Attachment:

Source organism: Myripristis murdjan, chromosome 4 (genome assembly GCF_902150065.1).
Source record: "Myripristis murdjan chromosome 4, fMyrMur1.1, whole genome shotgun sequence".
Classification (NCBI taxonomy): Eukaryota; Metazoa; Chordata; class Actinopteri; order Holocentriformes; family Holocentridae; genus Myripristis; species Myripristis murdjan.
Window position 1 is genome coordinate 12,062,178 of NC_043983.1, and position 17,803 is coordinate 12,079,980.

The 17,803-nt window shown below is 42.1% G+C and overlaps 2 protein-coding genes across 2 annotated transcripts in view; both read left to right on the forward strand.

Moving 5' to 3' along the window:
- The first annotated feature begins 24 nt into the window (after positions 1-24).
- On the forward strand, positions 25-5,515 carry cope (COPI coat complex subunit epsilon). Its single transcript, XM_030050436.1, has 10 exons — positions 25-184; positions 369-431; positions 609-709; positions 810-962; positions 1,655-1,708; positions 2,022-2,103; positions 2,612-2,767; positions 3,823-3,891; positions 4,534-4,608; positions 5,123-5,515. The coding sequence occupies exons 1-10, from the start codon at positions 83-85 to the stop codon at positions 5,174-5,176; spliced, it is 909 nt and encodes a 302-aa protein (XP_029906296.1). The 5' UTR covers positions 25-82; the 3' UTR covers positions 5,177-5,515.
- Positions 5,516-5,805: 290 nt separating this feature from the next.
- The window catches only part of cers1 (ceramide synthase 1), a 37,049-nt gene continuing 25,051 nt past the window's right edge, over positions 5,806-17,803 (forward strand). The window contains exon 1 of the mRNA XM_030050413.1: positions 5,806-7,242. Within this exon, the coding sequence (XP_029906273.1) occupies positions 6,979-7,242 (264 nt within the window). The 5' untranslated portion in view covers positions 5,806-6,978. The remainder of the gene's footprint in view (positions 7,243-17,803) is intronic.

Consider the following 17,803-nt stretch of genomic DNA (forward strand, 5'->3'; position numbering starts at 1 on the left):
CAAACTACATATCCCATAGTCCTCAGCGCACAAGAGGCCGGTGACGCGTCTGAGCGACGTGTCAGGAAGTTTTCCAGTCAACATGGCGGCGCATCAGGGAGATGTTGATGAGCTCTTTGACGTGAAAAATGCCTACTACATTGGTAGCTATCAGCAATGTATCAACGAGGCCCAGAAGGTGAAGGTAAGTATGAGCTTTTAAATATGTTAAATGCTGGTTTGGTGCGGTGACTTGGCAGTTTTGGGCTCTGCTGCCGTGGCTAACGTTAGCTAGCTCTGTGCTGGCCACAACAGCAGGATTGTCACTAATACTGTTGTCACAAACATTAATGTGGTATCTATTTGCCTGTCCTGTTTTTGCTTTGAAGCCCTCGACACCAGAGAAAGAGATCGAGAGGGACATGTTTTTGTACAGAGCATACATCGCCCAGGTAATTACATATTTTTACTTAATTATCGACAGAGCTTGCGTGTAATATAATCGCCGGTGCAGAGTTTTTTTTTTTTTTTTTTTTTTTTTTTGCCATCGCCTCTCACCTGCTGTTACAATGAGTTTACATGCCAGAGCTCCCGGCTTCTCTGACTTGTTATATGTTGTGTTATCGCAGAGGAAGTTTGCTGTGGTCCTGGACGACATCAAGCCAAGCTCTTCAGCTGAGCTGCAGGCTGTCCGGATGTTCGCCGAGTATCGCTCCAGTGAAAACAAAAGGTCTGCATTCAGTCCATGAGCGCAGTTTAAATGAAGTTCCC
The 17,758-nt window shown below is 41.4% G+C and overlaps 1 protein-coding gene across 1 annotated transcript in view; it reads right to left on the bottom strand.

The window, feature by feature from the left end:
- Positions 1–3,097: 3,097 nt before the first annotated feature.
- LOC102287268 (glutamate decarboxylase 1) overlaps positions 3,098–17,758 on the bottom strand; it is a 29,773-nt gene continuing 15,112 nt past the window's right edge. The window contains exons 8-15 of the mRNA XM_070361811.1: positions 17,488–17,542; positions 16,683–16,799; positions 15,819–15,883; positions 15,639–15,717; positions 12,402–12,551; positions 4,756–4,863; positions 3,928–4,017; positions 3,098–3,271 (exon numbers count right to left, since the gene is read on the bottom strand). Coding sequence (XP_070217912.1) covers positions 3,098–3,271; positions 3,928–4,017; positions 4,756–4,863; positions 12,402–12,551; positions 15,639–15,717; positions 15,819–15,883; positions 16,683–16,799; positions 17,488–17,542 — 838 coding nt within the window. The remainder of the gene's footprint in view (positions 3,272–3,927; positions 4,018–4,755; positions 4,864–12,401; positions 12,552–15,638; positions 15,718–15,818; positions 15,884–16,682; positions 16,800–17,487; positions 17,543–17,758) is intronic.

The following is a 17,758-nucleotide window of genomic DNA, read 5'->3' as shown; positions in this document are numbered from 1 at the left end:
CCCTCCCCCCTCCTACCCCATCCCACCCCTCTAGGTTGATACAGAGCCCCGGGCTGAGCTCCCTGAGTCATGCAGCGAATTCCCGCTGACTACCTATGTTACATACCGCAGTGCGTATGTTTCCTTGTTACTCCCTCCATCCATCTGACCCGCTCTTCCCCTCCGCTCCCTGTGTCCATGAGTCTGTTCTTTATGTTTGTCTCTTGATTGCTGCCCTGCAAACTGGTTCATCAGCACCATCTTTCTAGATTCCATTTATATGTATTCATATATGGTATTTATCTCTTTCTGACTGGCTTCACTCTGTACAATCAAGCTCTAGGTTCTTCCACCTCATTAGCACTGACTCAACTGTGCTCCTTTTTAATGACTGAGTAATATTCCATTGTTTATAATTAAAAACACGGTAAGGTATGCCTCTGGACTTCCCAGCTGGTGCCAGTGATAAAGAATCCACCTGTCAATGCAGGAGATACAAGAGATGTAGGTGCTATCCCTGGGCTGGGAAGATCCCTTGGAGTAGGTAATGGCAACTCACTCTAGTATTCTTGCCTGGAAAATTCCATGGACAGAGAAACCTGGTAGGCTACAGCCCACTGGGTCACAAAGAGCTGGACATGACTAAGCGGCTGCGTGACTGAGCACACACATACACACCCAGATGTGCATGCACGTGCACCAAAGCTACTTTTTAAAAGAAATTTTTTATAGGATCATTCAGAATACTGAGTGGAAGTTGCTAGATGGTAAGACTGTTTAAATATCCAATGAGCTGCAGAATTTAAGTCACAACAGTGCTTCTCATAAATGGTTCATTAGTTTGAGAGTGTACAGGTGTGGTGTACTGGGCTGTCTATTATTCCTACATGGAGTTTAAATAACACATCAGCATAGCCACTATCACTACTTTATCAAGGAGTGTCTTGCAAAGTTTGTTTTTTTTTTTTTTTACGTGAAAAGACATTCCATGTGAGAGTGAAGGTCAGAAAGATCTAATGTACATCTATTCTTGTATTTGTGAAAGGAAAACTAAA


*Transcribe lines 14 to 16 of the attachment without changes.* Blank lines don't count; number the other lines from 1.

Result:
The window, feature by feature from the left end:
- Positions 1–3,097: 3,097 nt before the first annotated feature.
- LOC102287268 (glutamate decarboxylase 1) overlaps positions 3,098–17,758 on the bottom strand; it is a 29,773-nt gene continuing 15,112 nt past the window's right edge. The window contains exons 8-15 of the mRNA XM_070361811.1: positions 17,488–17,542; positions 16,683–16,799; positions 15,819–15,883; positions 15,639–15,717; positions 12,402–12,551; positions 4,756–4,863; positions 3,928–4,017; positions 3,098–3,271 (exon numbers count right to left, since the gene is read on the bottom strand). Coding sequence (XP_070217912.1) covers positions 3,098–3,271; positions 3,928–4,017; positions 4,756–4,863; positions 12,402–12,551; positions 15,639–15,717; positions 15,819–15,883; positions 16,683–16,799; positions 17,488–17,542 — 838 coding nt within the window. The remainder of the gene's footprint in view (positions 3,272–3,927; positions 4,018–4,755; positions 4,864–12,401; positions 12,552–15,638; positions 15,718–15,818; positions 15,884–16,682; positions 16,800–17,487; positions 17,543–17,758) is intronic.